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Thousands flock to WA coast for abalone season opening

An hour of chaos descended on Perth beaches this morning as abalone season kicked off with a bang. And a thud. And a crash.

Abalone fishing may be the only water activity where swimming ability and appropriate attire are optional, and many of the hundreds of people dashing into the shallows at Mettam’s Pool collected bruises and cuts at almost the same rate as the edible molluscs.

While more experienced fishers – easily discernible by their choice of bathers or wetsuits rather than jeans – collected their 15 abalone bag limit in a matter of minutes, others spent the full hour from 7am slipping and slithering all over the reef in search of the highly prized delicacy.

A helicopter circled overhead, patrol boats and jet skis idled beyond the break and Surf Life Savers watched on from the shore but calm conditions and relatively manageable swell meant they were rarely required to spring into action.

Surf Life Saving WA’s dedicated abalone patrol was only required to perform two rescues and two preventative actions across the metropolitan area.

As of this afternoon, nine people had been fined $200 for exceeding the bag limit with an additional two copping $1000 “high-tier” fines for attempting to make off with catches well in excess of their quota.

A further 33 people were issued warnings and one person is facing a potential Fisheries prosecution for giving officers a false name.

Screwdriver in one hand and bag of abalone in the other, Eric Siah was among the first to emerge from the water.

“I’ve been doing this for 10 years. My wife is Japanese and she prepares them sashimi style, or stewed with rice,” he said.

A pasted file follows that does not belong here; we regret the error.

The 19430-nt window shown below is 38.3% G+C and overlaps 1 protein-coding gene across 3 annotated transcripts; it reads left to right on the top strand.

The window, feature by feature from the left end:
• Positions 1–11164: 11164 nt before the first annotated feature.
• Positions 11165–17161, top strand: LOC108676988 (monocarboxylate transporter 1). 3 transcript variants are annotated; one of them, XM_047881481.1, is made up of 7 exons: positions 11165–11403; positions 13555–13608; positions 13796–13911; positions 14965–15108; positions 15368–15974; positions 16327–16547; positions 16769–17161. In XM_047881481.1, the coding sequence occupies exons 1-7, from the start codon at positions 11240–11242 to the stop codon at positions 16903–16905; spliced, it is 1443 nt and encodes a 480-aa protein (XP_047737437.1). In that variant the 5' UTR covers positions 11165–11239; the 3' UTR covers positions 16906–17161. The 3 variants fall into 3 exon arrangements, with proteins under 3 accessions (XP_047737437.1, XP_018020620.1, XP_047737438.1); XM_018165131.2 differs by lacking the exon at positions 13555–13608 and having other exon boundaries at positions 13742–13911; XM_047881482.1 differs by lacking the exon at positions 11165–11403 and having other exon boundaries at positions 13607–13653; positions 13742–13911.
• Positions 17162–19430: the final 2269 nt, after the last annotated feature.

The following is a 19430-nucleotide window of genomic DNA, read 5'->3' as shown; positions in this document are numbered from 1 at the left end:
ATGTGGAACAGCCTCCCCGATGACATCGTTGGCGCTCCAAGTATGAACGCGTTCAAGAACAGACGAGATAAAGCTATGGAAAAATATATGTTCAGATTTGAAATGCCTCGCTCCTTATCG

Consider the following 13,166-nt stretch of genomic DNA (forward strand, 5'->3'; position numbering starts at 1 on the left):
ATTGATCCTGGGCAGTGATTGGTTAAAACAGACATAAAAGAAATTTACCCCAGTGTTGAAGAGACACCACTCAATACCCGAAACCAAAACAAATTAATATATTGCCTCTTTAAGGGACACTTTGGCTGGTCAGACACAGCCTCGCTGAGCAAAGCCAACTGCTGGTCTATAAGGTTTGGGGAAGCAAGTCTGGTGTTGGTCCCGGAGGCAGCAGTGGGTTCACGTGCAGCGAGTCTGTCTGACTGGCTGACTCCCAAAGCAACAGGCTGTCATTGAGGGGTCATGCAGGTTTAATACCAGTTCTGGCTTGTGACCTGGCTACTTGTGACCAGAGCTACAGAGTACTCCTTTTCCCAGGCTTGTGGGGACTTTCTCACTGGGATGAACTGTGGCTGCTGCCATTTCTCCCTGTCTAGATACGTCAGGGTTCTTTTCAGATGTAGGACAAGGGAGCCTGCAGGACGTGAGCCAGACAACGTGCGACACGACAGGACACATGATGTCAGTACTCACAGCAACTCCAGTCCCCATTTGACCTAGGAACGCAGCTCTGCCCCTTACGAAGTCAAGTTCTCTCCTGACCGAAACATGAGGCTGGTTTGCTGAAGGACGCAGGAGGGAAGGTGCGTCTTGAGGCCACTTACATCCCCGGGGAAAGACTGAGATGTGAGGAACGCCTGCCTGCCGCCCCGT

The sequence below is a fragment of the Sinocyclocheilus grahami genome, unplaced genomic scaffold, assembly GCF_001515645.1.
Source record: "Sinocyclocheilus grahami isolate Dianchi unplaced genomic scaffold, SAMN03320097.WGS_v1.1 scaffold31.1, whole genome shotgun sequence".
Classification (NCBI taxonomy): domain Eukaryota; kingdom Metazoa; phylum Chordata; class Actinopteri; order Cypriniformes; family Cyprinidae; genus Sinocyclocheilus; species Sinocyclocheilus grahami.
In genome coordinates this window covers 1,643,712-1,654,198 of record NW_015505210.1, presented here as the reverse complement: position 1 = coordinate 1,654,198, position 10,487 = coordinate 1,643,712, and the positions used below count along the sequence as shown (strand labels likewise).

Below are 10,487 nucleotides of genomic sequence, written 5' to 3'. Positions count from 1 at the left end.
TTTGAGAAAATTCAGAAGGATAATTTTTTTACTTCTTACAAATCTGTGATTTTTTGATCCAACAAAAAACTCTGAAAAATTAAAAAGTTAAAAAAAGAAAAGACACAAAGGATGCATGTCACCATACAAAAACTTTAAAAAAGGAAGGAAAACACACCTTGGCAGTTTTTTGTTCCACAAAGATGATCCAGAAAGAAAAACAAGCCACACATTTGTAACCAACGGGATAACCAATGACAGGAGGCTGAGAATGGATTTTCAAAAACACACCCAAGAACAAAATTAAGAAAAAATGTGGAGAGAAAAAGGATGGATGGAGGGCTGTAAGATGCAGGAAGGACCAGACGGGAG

A Fisheries officer explains the rules to some first time abalone catchers at Mettam’s Pool in North Beach.A Fisheries officer explains the rules to some first time abalone catchers at Mettam’s Pool in North Beach.
Camera IconA Fisheries officer explains the rules to some first time abalone catchers at Mettam’s Pool in North Beach.Picture: Daniel Wilkins

Wendy Wen, of Chinese descent, explained that abalone was a raging favourite in her homeland but it was exorbitantly expensive and mostly farmed rather than caught in the wild.

“The abalone here in Perth tastes much better,” she said.

“Most people make them into a soup but we like to cut the abalone into small pieces, boil them for 30 seconds and then dip them into a sauce made from seasonal herbs and chilli.”

Carolyn Pavlenko watched on from the beach as her husband Matt dutifully collected one of the couple’s Christmas favourites, which she said could easily top $100 a kilo if purchased from a fishmonger.

“Cut razor thin, battered and then lightly fried on each side they just melt in your mouth,” she said.

People fish for abalone on the first day of this season at Mettams Pool in North Beach.People fish for abalone on the first day of this season at Mettams Pool in North Beach.
Camera IconPeople fish for abalone on the first day of this season at Mettams Pool in North Beach.Picture: Daniel Wilkins

Last year, to improve safety for recreational fishers after four drownings in five years, the abalone season was restructured to four one-hour session throughout summer.

Those keen to partake of madness must have a valid abalone licence and get to the beach between 7am and 8am on any or all of the three remaining days: January 12, February 2 and February 16.

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